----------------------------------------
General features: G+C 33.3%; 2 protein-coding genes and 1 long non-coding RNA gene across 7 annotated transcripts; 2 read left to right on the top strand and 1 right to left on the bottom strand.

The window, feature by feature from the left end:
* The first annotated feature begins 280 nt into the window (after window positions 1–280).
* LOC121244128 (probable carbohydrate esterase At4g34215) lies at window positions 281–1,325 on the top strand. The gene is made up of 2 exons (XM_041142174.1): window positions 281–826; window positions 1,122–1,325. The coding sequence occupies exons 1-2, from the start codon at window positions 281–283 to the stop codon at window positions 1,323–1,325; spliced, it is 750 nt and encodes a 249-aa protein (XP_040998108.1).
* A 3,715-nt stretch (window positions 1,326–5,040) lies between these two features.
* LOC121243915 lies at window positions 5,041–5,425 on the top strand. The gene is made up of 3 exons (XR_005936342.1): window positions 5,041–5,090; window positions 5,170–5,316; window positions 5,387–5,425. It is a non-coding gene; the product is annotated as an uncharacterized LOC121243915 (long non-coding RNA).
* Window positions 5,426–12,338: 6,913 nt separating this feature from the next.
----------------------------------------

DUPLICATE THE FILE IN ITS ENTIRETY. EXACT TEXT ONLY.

General features: G+C 33.3%; 2 protein-coding genes and 1 long non-coding RNA gene across 7 annotated transcripts; 2 read left to right on the top strand and 1 right to left on the bottom strand.

The window, feature by feature from the left end:
* The first annotated feature begins 280 nt into the window (after window positions 1–280).
* LOC121244128 (probable carbohydrate esterase At4g34215) lies at window positions 281–1,325 on the top strand. The gene is made up of 2 exons (XM_041142174.1): window positions 281–826; window positions 1,122–1,325. The coding sequence occupies exons 1-2, from the start codon at window positions 281–283 to the stop codon at window positions 1,323–1,325; spliced, it is 750 nt and encodes a 249-aa protein (XP_040998108.1).
* A 3,715-nt stretch (window positions 1,326–5,040) lies between these two features.
* LOC121243915 lies at window positions 5,041–5,425 on the top strand. The gene is made up of 3 exons (XR_005936342.1): window positions 5,041–5,090; window positions 5,170–5,316; window positions 5,387–5,425. It is a non-coding gene; the product is annotated as an uncharacterized LOC121243915 (long non-coding RNA).
* Window positions 5,426–12,338: 6,913 nt separating this feature from the next.